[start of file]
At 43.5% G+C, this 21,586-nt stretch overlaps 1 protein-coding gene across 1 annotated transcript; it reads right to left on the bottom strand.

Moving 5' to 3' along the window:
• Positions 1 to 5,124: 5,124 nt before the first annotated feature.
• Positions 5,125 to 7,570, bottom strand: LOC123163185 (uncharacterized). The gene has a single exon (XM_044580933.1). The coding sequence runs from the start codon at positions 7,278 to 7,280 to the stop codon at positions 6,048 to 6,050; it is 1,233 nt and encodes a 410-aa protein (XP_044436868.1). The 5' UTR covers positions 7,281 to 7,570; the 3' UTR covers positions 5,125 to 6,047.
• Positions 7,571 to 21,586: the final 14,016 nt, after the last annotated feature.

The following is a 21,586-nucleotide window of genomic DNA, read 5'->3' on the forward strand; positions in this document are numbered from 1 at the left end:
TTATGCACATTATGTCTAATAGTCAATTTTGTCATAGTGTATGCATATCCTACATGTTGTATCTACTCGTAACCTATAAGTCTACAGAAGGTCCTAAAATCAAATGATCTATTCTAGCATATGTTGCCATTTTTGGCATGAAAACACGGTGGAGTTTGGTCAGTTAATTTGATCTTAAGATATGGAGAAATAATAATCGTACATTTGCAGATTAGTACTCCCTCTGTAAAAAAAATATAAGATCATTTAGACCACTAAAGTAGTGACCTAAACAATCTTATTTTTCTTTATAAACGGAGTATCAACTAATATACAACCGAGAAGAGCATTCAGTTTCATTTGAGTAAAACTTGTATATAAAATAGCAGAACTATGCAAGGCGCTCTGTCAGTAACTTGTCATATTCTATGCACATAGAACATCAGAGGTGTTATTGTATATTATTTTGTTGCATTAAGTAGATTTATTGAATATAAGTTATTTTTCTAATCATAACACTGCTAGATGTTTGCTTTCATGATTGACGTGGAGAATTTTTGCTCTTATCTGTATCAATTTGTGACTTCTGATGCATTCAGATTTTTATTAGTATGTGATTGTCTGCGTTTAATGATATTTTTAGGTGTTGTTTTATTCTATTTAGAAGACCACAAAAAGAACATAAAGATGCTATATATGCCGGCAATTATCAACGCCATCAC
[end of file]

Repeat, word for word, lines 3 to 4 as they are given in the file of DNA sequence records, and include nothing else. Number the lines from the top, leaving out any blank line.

• Positions 1 to 5,124: 5,124 nt before the first annotated feature.
• Positions 5,125 to 7,570, bottom strand: LOC123163185 (uncharacterized). The gene has a single exon (XM_044580933.1). The coding sequence runs from the start codon at positions 7,278 to 7,280 to the stop codon at positions 6,048 to 6,050; it is 1,233 nt and encodes a 410-aa protein (XP_044436868.1). The 5' UTR covers positions 7,281 to 7,570; the 3' UTR covers positions 5,125 to 6,047.